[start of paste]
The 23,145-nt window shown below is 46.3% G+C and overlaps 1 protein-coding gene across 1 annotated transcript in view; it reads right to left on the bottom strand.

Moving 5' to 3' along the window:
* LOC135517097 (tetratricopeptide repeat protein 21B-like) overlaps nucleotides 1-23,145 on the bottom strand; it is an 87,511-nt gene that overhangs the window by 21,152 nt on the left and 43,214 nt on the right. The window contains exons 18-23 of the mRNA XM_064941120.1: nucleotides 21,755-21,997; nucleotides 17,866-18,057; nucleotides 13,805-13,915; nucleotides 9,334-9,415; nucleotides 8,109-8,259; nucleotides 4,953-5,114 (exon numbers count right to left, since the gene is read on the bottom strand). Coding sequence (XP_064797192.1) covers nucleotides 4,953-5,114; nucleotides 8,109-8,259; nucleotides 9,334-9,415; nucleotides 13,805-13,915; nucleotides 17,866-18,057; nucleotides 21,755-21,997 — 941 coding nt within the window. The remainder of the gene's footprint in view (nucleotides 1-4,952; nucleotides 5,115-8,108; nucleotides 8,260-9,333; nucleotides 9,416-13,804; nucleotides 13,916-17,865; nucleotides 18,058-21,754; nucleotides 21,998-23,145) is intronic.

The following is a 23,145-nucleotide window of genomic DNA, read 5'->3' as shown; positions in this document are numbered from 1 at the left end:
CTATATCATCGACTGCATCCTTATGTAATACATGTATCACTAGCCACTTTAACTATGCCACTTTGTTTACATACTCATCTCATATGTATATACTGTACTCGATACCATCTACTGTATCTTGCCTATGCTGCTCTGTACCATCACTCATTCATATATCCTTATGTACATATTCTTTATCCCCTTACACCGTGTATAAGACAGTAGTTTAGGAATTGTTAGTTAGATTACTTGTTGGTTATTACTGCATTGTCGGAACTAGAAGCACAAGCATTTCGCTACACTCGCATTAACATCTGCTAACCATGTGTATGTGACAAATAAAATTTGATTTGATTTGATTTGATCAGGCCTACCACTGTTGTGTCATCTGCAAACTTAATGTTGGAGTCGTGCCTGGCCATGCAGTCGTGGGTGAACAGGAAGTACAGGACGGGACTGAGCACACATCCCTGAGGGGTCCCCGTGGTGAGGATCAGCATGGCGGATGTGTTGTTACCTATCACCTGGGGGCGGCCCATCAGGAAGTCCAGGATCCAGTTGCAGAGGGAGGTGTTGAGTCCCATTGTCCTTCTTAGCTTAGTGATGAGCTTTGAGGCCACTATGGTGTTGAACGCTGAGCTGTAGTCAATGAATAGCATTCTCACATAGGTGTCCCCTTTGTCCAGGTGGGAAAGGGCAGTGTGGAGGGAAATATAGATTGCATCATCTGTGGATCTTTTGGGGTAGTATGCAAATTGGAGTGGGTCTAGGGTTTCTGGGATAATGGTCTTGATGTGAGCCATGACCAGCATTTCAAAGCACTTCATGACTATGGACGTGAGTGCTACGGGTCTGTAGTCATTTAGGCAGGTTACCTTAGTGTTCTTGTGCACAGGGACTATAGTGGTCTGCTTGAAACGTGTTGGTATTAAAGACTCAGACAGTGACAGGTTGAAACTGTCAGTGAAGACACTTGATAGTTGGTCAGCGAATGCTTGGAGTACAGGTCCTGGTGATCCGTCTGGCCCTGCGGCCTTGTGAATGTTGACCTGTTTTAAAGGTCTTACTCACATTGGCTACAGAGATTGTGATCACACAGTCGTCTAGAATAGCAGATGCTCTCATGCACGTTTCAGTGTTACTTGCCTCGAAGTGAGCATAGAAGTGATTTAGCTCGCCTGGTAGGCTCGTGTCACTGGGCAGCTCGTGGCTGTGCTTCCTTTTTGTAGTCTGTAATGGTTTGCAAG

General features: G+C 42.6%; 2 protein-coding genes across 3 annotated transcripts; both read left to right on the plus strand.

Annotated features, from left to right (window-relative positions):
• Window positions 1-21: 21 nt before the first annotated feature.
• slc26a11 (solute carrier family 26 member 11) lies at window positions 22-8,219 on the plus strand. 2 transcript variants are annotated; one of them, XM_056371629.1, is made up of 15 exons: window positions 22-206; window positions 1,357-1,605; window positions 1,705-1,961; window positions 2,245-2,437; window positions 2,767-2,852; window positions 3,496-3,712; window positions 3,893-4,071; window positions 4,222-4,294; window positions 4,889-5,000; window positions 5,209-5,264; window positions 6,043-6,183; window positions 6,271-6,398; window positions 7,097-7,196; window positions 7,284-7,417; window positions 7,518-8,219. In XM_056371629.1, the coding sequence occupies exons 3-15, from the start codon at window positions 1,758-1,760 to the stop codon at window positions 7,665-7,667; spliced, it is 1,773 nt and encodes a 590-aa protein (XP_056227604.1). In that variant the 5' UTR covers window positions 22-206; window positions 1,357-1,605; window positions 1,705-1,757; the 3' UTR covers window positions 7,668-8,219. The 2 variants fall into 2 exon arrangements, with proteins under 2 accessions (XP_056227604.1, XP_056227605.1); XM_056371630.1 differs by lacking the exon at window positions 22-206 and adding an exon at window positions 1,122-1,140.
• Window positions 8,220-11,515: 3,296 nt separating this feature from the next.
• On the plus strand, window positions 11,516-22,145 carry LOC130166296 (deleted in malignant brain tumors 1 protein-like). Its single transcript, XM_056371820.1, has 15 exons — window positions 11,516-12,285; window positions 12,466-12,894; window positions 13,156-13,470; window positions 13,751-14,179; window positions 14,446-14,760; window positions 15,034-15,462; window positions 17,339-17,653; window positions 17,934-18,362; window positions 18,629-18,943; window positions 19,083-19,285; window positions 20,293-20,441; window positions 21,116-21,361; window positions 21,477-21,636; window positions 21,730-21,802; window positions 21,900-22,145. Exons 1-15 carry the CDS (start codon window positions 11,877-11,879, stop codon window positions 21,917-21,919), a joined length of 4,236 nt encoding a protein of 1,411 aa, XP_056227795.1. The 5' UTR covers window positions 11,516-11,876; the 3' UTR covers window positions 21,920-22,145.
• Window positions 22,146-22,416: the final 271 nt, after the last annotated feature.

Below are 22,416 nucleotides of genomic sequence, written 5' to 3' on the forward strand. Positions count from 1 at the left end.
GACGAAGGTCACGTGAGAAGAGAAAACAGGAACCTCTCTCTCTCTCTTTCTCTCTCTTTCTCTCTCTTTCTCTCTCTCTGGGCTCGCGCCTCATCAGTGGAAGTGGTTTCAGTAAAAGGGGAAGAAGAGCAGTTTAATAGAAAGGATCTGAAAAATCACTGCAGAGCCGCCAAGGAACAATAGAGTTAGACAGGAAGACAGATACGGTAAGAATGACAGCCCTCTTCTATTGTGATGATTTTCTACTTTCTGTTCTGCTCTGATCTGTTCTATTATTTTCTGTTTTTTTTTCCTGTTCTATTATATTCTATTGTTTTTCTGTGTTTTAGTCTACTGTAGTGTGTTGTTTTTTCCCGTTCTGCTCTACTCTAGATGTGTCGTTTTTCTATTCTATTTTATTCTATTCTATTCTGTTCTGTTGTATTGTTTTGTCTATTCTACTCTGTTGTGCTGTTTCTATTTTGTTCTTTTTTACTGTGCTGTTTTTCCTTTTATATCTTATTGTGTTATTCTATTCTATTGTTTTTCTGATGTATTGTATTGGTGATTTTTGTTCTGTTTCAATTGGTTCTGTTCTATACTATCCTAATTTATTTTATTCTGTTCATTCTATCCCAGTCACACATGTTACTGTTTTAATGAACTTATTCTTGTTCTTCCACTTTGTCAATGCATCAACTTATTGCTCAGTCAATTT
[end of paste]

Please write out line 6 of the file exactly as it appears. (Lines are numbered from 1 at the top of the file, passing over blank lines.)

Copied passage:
General features: G+C 42.6%; 2 protein-coding genes across 3 annotated transcripts; both read left to right on the plus strand.